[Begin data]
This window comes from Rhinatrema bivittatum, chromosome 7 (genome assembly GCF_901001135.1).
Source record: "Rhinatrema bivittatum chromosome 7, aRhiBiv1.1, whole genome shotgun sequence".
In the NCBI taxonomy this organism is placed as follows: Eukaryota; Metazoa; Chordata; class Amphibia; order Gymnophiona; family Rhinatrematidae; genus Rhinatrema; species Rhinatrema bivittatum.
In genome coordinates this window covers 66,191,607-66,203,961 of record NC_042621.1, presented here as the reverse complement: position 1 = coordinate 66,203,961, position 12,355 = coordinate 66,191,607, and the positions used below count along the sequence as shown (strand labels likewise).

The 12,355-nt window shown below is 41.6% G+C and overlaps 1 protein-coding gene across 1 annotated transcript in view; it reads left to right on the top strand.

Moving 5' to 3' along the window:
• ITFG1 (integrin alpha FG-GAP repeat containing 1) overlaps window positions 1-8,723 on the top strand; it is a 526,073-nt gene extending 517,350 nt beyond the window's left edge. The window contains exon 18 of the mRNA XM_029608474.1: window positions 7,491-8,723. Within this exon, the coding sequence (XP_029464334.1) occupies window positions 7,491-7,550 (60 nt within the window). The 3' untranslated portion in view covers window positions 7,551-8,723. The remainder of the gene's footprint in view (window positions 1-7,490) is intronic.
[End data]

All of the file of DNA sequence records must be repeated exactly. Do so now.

This window comes from Rhinatrema bivittatum, chromosome 7 (genome assembly GCF_901001135.1).
Source record: "Rhinatrema bivittatum chromosome 7, aRhiBiv1.1, whole genome shotgun sequence".
In the NCBI taxonomy this organism is placed as follows: Eukaryota; Metazoa; Chordata; class Amphibia; order Gymnophiona; family Rhinatrematidae; genus Rhinatrema; species Rhinatrema bivittatum.
In genome coordinates this window covers 66,191,607-66,203,961 of record NC_042621.1, presented here as the reverse complement: position 1 = coordinate 66,203,961, position 12,355 = coordinate 66,191,607, and the positions used below count along the sequence as shown (strand labels likewise).

The 12,355-nt window shown below is 41.6% G+C and overlaps 1 protein-coding gene across 1 annotated transcript in view; it reads left to right on the top strand.

Moving 5' to 3' along the window:
• ITFG1 (integrin alpha FG-GAP repeat containing 1) overlaps window positions 1-8,723 on the top strand; it is a 526,073-nt gene extending 517,350 nt beyond the window's left edge. The window contains exon 18 of the mRNA XM_029608474.1: window positions 7,491-8,723. Within this exon, the coding sequence (XP_029464334.1) occupies window positions 7,491-7,550 (60 nt within the window). The 3' untranslated portion in view covers window positions 7,551-8,723. The remainder of the gene's footprint in view (window positions 1-7,490) is intronic.